"I'm feeling hormonal," said nearly every woman in the world at some point in her life. What does it mean? Usually just that things feel pretty off, and hormones are an easy target because they really do affect so much of a person's overall health, from physical to emotional. Moodiness, migraines, stomach problems, weight gain, acne, anxiety—just a few of the issues people might suffer through on any given day, even for prolonged periods of time, thanks to wacky hormones. It's hard to pinpoint exactly what triggers these conditions, but there are a few everyday habits that could be the culprits. Luckily, you have the power to change each and every one.
Having a Toxic Beauty Regimen
Skin care and personal care are practically rituals, yet many people remain oblivious to the harmful additives in cleansers, creams, cosmetics, and other products that touch our bodies. The average woman may be exposed to hundreds of synthetic chemicals via skin contact daily. Pick out a few of the cryptic ingredients listed on the bottle and search them on the Environmental Working Group's Skin Deep database—most likely, some endocrine disruptors (aka hormone disruptors) will be revealed. Your immune, developmental, reproductive, and neurological health are at stake, so it might be time to overhaul a noxious beauty routine. Some of the worst offenders to look out for: parabens, phthalates (may be listed as "fragrance"), triclosan, and glycol ethers.
Stressing as a Way of Life
Sometimes we're masochists and wear stress like a badge of honor. Having lots of things to overwhelm us is like a status symbol of a full and rich life. Well, the negative effects of stress are as serious as a heart attack. Being constantly on freak-out mode spikes cortisol (the stress hormone), which can lead to anxiety, depression, poor memory and concentration, weight gain, and disease-causing inflammation. This is a no-brainer—prioritizing stress relief could curb the risk of these nasty hormonal issues, so it's gotta be done. Adaptogens may be the chill pills you need. These are herbs that naturally help the body to adapt to stress and regulate hormone production depending on its needs. Yup, they're smart. Maca powder is a miracle—the energizing butterscotch-like superfood is perfect for blending into a smoothie. Or pick up some ginseng or rhodiola supplements from the local health market.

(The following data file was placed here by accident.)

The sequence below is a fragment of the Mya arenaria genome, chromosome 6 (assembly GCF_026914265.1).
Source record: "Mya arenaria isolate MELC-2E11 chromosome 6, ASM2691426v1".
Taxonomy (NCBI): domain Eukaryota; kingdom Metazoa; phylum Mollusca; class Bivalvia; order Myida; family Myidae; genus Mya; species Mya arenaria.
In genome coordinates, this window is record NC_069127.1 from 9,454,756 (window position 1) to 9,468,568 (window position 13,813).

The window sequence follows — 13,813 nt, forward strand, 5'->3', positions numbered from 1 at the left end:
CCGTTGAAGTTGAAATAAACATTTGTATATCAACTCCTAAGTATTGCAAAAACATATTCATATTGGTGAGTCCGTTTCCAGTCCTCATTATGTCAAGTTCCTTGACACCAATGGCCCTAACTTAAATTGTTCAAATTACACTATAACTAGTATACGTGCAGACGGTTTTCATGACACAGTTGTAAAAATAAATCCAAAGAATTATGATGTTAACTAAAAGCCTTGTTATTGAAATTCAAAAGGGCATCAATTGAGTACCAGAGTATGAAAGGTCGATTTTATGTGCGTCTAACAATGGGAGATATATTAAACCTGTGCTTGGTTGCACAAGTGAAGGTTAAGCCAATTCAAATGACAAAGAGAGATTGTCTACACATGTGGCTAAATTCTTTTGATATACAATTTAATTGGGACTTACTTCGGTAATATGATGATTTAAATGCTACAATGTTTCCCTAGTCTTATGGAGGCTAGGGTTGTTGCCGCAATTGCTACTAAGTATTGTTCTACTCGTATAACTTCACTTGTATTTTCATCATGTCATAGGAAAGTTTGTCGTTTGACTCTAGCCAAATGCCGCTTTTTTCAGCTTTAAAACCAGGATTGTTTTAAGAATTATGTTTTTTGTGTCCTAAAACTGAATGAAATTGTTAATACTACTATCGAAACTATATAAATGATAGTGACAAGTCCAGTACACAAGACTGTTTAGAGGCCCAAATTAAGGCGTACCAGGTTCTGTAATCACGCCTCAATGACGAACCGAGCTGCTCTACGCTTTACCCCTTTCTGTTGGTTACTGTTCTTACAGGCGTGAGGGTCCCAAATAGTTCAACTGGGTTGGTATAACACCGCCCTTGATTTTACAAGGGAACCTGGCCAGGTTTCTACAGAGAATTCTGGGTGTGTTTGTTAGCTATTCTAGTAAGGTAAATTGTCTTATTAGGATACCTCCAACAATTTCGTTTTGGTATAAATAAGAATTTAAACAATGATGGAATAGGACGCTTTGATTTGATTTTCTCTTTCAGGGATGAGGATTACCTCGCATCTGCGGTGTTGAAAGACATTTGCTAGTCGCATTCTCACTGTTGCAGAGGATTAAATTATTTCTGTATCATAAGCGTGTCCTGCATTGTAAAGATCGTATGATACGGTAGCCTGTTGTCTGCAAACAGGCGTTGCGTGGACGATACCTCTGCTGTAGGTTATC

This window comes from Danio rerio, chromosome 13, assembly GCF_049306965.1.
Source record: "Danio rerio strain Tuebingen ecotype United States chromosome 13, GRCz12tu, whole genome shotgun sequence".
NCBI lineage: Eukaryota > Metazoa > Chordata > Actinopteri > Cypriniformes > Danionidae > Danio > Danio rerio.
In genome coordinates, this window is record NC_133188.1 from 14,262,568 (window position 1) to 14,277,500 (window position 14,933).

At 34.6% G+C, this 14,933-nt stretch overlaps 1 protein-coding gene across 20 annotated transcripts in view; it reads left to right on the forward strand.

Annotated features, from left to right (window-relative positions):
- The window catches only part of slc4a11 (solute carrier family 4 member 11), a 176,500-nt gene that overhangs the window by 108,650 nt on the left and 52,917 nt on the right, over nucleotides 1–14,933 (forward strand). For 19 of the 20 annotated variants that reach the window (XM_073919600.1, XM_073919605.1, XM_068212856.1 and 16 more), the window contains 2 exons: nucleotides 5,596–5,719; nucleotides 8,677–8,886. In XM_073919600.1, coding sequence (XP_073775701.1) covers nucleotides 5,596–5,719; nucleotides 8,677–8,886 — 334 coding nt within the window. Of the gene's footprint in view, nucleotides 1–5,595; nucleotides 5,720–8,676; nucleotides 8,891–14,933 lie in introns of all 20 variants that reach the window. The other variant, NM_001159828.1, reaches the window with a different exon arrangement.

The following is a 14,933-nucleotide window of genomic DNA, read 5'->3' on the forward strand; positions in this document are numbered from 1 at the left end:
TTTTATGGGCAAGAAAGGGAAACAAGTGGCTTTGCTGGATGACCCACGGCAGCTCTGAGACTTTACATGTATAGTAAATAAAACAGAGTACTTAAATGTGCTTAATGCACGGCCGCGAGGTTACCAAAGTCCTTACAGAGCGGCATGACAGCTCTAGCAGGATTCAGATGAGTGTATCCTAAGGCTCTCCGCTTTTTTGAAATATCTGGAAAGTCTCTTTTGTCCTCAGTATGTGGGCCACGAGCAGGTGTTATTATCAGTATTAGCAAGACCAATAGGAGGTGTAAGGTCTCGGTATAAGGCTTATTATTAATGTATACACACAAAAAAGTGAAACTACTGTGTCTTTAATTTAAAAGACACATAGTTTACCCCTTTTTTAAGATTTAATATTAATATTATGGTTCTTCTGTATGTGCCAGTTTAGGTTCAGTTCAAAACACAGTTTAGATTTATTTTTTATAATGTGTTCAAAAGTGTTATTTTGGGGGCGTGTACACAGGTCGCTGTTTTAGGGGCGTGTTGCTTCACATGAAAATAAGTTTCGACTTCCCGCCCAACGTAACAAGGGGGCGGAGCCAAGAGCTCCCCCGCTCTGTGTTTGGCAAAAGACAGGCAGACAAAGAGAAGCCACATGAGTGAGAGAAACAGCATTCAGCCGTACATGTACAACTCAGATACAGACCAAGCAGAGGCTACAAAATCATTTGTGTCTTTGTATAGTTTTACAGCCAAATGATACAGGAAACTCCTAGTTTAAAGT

Speaking of stress, exercise is the ultimate antidote for that. Physical activity can even help keep your thyroid, which stores and produces some of the most critical hormones, in check. (However, consult your doctor about exercising if you've been diagnosed with a thyroid condition.) But cardio workouts like running and cycling seven days a week could actually raise cortisol and affect estrogen and progesterone levels, potentially resulting in moodiness and even menstrual irregularities. Of course, this is by no means a suggestion to hang up your Nikes—keep that workout game strong, but make sure to take rest days, and try to switch it up now and then with lower impact exercise like yoga or light hiking.
Indulging Afternoon Sugar Cravings
So, that daily trip to the kitchen to rummage for a sweet snack? It's as bad a habit as you know your brain keeps telling you. (That's why it's called a guilty pleasure.) The hormone insulin turns sugar into usable energy, but too much sugar can spike blood glucose levels, which could cause insulin resistance—the body becomes less able to convert sugar into energy and instead stores it as fat. Translation: weight gain. Yes, your body does need glucose, but you're better off getting it from fiber-rich fruits.
With so many things on our agendas, sleep is often the first thing to go. That's so dangerous because it's a crucial time when the body naturally detoxes, recharges, and produces key hormones. Sometimes being busy isn't even the reason for staying up—late-night Facebook scrollers, you know who you are. Staring into the blue light right before (or during) bedtime can lower melatonin, the hormone that signals the body that it's time for some shut-eye. It only takes one night of sleep deprivation to raise cortisol levels and keep you chronically tossing and turning. Insomnia can also increase ghrelin, the hunger hormone, as well as lower leptin, a hormone that makes you feel full. There's that weight gain problem again. Just like managing stress is a must, you should also make sure to get at least seven to eight hours of sleep every night. No excuses. This is your total-body wellness we're talking about. Other ways to help re-balance hormones: take probiotics or eat probiotic-rich fermented foods like sauerkraut, kimchi, and miso. A healthy gut is associated with better hormone function. Also, the body produces some hormones out of omega-3 fatty acids, which are essential to your diet; eat fatty fish like wild salmon or mackerel, or look to vegetarian-friendly sources like chia seeds, flaxseeds, and walnuts. No one should have to write off feeling bad as just being "hormonal." Take care of yourself and your body will thank you.